Nearly everyone who is engaged to be married contemplates a prenuptial agreement at some point, even if only to acknowledge the possibility briefly and conclude that they are not a good candidate.
Most young couples entering a first marriage with few assets and no children probably decide that the benefit of a prenuptial agreement doesn’t outweigh the cost – both the financial cost and the cost of a tense conversation with their future spouse where they discuss the possibility of divorce before they’ve even tied the knot.
On the other hand, couples entering a second marriage later in life might conclude that a prenuptial agreement is worth the financial and personal investment if either of them has children from a previous relationship or has accumulated significant assets.
Now that marriage is available to same-sex couples in Michigan, those couples must also decide whether or not a prenuptial agreement is right for them. The same factors that opposite-sex couples consider are important, of course, but there are other considerations that are unique to same-sex couples.
For instance, the length of the marriage and contribution during the marriage are two important factors that courts consider for purposes of dividing property and determining spousal support in the event of divorce. In past cases concerning opposite-sex marriages, Michigan courts have strictly held that the duration of the marriage is determined by the date of legal marriage, even though the parties may have been in a committed cohabitation relationship for decades before getting married. See, e.g., Korth v. Korth, 256 Mich. App. 286, 662 N.W.2d 111 (2003); Reeves v. Reeves, 226 Mich. App. 490, 575 N.W.2d 1 (1997).
There are many same-sex couples in Michigan that have been in a committed relationship for decades but were legally unable to marry until recently. If courts apply this principle to same-sex couples who have delayed marriage only because of legal constraints, a same-sex couple that gets divorced after being together for decades but married for only a few years might only be “credited” with the few years of legal marriage. This can skew the reality of the relationship and generate an unfair result in divorce.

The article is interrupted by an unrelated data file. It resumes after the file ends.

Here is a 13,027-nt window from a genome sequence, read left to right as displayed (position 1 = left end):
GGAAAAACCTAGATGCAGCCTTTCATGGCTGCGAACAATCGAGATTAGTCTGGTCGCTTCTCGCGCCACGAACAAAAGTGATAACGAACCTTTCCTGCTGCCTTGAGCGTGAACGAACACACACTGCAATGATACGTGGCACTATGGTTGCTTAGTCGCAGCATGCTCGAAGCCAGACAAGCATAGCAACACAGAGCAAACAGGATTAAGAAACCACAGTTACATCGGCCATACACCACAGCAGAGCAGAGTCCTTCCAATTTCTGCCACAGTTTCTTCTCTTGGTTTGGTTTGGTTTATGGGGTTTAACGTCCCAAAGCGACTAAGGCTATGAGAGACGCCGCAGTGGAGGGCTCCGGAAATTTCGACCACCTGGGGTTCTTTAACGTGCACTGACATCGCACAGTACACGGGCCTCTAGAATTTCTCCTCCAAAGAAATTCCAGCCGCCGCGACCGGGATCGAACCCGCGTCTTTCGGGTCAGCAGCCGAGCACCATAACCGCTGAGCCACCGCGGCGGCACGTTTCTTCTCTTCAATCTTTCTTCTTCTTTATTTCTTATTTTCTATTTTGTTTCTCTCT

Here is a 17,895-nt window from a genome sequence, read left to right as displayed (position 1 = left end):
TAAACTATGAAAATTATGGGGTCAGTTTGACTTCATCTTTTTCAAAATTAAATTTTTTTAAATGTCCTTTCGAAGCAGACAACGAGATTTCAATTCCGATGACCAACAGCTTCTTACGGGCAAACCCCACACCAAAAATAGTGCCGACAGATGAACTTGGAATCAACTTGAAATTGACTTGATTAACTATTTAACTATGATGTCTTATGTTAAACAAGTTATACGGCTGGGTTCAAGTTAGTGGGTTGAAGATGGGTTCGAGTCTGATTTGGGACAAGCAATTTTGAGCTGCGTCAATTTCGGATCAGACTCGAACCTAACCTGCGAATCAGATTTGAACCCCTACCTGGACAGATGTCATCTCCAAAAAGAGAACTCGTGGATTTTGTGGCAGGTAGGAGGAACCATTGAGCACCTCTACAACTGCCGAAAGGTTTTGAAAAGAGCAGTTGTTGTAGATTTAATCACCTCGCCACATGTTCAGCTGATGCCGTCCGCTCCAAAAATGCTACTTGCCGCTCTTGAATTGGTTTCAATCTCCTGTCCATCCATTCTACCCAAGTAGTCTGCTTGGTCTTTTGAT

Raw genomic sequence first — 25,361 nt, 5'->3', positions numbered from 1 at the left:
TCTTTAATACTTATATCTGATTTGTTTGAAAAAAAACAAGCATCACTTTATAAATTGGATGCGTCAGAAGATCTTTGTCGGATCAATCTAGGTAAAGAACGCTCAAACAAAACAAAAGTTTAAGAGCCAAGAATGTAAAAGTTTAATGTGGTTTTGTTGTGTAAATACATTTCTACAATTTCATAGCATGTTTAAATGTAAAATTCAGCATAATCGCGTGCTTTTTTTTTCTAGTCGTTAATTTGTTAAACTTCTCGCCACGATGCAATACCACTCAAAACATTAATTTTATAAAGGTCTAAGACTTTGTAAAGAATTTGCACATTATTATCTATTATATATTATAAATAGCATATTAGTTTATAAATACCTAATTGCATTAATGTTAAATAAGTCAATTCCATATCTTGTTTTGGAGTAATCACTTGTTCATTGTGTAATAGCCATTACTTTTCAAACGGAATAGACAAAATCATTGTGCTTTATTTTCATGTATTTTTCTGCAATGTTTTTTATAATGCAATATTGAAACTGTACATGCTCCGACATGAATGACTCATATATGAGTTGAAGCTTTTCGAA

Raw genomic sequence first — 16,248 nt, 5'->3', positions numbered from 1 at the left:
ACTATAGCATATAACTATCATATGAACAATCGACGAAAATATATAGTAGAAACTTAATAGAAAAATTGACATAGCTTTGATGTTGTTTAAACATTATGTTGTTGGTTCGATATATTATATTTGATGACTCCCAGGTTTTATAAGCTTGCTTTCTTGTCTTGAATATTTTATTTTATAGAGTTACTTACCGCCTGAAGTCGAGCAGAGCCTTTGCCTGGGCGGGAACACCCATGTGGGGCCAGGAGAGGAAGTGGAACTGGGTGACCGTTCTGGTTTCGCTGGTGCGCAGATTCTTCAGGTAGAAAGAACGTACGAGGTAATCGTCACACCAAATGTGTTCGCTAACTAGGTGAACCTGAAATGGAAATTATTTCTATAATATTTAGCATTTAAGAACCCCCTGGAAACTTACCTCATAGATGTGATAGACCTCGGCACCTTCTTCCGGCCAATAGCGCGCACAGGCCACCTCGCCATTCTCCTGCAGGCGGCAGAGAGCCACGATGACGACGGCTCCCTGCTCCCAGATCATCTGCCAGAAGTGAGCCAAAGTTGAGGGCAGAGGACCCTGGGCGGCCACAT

For example, suppose a same-sex couple would have married decades ago but for Michigan’s ban on same-sex marriage. Early on, they decided that one partner would stop working in order to care for the home or the children while the other worked and developed a prosperous career. During the relationship, the working partner developed higher earning power and accumulated more property in his or her own name, perhaps because the parties maintained separate bank accounts or the couple decided it made sense for the wage-earner alone to apply for the loan on the house. Then, after the Supreme Court held that same-sex marriage bans are unconstitutional, the couple decided to get married. A few years later, they got divorced. A trial court – in its broad discretion – could decide that since the legal marriage only lasted a few years, the nonworking spouse is not credited with his or her contributions prior to the marriage and is not entitled to spousal support or a fair share of the property accumulated over the entire relationship.
Granted, there are several other equitable factors a court must consider in addition to the duration of the marriage when deciding on property division and spousal support which may cut in the other direction. Some courts may decide that the general principles of equity require “counting” periods of cohabitation before same-sex couples were allowed to marry. But trial courts have very broad discretion. Without any clear precedent, any given judge could decide the same case differently.
For that reason, same-sex couples who are planning to exercise their right to marry after many years of living together, accumulating property together, and developing disparate earning capacities should consider putting a prenuptial agreement in place to spare themselves from a court’s broad discretion.